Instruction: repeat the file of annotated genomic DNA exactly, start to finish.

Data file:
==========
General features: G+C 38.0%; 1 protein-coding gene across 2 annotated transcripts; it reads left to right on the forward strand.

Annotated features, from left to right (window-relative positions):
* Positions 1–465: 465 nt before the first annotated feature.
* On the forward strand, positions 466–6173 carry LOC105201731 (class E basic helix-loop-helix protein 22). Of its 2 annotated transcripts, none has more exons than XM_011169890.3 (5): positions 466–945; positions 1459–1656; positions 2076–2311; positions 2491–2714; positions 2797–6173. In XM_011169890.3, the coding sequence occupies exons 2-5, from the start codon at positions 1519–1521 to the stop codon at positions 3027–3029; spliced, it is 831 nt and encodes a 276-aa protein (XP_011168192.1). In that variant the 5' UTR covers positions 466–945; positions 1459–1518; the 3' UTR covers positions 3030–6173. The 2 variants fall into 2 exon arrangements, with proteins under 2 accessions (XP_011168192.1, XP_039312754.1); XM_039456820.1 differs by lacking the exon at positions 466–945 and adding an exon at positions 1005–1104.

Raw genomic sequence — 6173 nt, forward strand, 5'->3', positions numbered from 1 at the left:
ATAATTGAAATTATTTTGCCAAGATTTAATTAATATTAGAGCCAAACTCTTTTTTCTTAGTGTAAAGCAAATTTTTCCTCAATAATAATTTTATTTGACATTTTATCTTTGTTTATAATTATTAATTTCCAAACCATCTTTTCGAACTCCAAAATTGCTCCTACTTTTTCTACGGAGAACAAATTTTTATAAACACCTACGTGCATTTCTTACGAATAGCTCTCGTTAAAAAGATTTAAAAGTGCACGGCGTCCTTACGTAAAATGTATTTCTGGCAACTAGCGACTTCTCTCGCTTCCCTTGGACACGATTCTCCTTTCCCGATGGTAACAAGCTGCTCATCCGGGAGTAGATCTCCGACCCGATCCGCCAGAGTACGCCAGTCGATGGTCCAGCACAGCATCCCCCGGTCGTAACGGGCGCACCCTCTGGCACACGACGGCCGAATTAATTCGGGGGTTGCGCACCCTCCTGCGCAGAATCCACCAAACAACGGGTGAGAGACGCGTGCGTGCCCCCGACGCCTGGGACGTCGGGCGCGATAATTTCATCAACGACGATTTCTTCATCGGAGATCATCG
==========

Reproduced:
General features: G+C 38.0%; 1 protein-coding gene across 2 annotated transcripts; it reads left to right on the forward strand.

Annotated features, from left to right (window-relative positions):
* Positions 1–465: 465 nt before the first annotated feature.
* On the forward strand, positions 466–6173 carry LOC105201731 (class E basic helix-loop-helix protein 22). Of its 2 annotated transcripts, none has more exons than XM_011169890.3 (5): positions 466–945; positions 1459–1656; positions 2076–2311; positions 2491–2714; positions 2797–6173. In XM_011169890.3, the coding sequence occupies exons 2-5, from the start codon at positions 1519–1521 to the stop codon at positions 3027–3029; spliced, it is 831 nt and encodes a 276-aa protein (XP_011168192.1). In that variant the 5' UTR covers positions 466–945; positions 1459–1518; the 3' UTR covers positions 3030–6173. The 2 variants fall into 2 exon arrangements, with proteins under 2 accessions (XP_011168192.1, XP_039312754.1); XM_039456820.1 differs by lacking the exon at positions 466–945 and adding an exon at positions 1005–1104.

Raw genomic sequence — 6173 nt, forward strand, 5'->3', positions numbered from 1 at the left:
ATAATTGAAATTATTTTGCCAAGATTTAATTAATATTAGAGCCAAACTCTTTTTTCTTAGTGTAAAGCAAATTTTTCCTCAATAATAATTTTATTTGACATTTTATCTTTGTTTATAATTATTAATTTCCAAACCATCTTTTCGAACTCCAAAATTGCTCCTACTTTTTCTACGGAGAACAAATTTTTATAAACACCTACGTGCATTTCTTACGAATAGCTCTCGTTAAAAAGATTTAAAAGTGCACGGCGTCCTTACGTAAAATGTATTTCTGGCAACTAGCGACTTCTCTCGCTTCCCTTGGACACGATTCTCCTTTCCCGATGGTAACAAGCTGCTCATCCGGGAGTAGATCTCCGACCCGATCCGCCAGAGTACGCCAGTCGATGGTCCAGCACAGCATCCCCCGGTCGTAACGGGCGCACCCTCTGGCACACGACGGCCGAATTAATTCGGGGGTTGCGCACCCTCCTGCGCAGAATCCACCAAACAACGGGTGAGAGACGCGTGCGTGCCCCCGACGCCTGGGACGTCGGGCGCGATAATTTCATCAACGACGATTTCTTCATCGGAGATCATCG